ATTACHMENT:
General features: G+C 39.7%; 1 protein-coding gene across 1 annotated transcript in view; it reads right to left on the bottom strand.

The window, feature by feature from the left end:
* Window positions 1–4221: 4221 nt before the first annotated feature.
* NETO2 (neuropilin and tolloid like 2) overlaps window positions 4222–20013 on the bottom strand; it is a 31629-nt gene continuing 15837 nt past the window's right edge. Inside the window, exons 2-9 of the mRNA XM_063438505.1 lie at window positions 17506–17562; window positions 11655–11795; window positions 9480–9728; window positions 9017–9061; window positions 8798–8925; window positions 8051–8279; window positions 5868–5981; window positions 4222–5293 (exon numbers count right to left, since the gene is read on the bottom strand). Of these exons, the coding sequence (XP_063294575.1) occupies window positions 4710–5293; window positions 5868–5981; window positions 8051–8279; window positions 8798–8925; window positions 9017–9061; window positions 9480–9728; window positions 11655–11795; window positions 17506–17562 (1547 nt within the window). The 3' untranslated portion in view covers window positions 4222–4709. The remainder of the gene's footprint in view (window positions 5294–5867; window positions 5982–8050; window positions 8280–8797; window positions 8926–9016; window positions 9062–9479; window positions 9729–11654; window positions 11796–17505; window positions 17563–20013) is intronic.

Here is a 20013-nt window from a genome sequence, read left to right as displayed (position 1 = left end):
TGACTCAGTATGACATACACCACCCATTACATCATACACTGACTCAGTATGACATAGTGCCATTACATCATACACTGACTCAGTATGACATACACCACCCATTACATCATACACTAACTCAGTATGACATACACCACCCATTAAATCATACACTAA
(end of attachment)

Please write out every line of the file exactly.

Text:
General features: G+C 39.7%; 1 protein-coding gene across 1 annotated transcript in view; it reads right to left on the bottom strand.

The window, feature by feature from the left end:
* Window positions 1–4221: 4221 nt before the first annotated feature.
* NETO2 (neuropilin and tolloid like 2) overlaps window positions 4222–20013 on the bottom strand; it is a 31629-nt gene continuing 15837 nt past the window's right edge. Inside the window, exons 2-9 of the mRNA XM_063438505.1 lie at window positions 17506–17562; window positions 11655–11795; window positions 9480–9728; window positions 9017–9061; window positions 8798–8925; window positions 8051–8279; window positions 5868–5981; window positions 4222–5293 (exon numbers count right to left, since the gene is read on the bottom strand). Of these exons, the coding sequence (XP_063294575.1) occupies window positions 4710–5293; window positions 5868–5981; window positions 8051–8279; window positions 8798–8925; window positions 9017–9061; window positions 9480–9728; window positions 11655–11795; window positions 17506–17562 (1547 nt within the window). The 3' untranslated portion in view covers window positions 4222–4709. The remainder of the gene's footprint in view (window positions 5294–5867; window positions 5982–8050; window positions 8280–8797; window positions 8926–9016; window positions 9062–9479; window positions 9729–11654; window positions 11796–17505; window positions 17563–20013) is intronic.

Here is a 20013-nt window from a genome sequence, read left to right as displayed (position 1 = left end):
TGACTCAGTATGACATACACCACCCATTACATCATACACTGACTCAGTATGACATAGTGCCATTACATCATACACTGACTCAGTATGACATACACCACCCATTACATCATACACTAACTCAGTATGACATACACCACCCATTAAATCATACACTAA